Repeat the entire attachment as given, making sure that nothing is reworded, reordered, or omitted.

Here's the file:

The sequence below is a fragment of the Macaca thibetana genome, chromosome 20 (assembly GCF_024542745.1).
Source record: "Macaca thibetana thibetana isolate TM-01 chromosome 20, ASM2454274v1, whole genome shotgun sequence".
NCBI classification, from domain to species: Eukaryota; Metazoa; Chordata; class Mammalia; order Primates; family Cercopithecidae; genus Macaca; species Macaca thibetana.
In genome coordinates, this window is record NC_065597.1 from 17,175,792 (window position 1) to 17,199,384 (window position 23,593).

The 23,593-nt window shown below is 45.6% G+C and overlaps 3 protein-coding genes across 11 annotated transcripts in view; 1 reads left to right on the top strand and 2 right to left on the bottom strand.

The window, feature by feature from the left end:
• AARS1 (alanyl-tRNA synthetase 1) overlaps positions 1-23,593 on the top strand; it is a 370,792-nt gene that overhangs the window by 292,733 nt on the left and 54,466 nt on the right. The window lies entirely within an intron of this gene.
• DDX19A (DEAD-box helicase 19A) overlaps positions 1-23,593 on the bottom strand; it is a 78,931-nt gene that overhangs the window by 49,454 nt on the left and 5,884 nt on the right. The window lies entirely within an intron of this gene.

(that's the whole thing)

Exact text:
The sequence below is a fragment of the Macaca thibetana genome, chromosome 20 (assembly GCF_024542745.1).
Source record: "Macaca thibetana thibetana isolate TM-01 chromosome 20, ASM2454274v1, whole genome shotgun sequence".
NCBI classification, from domain to species: Eukaryota; Metazoa; Chordata; class Mammalia; order Primates; family Cercopithecidae; genus Macaca; species Macaca thibetana.
In genome coordinates, this window is record NC_065597.1 from 17,175,792 (window position 1) to 17,199,384 (window position 23,593).

The 23,593-nt window shown below is 45.6% G+C and overlaps 3 protein-coding genes across 11 annotated transcripts in view; 1 reads left to right on the top strand and 2 right to left on the bottom strand.

The window, feature by feature from the left end:
• AARS1 (alanyl-tRNA synthetase 1) overlaps positions 1-23,593 on the top strand; it is a 370,792-nt gene that overhangs the window by 292,733 nt on the left and 54,466 nt on the right. The window lies entirely within an intron of this gene.
• DDX19A (DEAD-box helicase 19A) overlaps positions 1-23,593 on the bottom strand; it is a 78,931-nt gene that overhangs the window by 49,454 nt on the left and 5,884 nt on the right. The window lies entirely within an intron of this gene.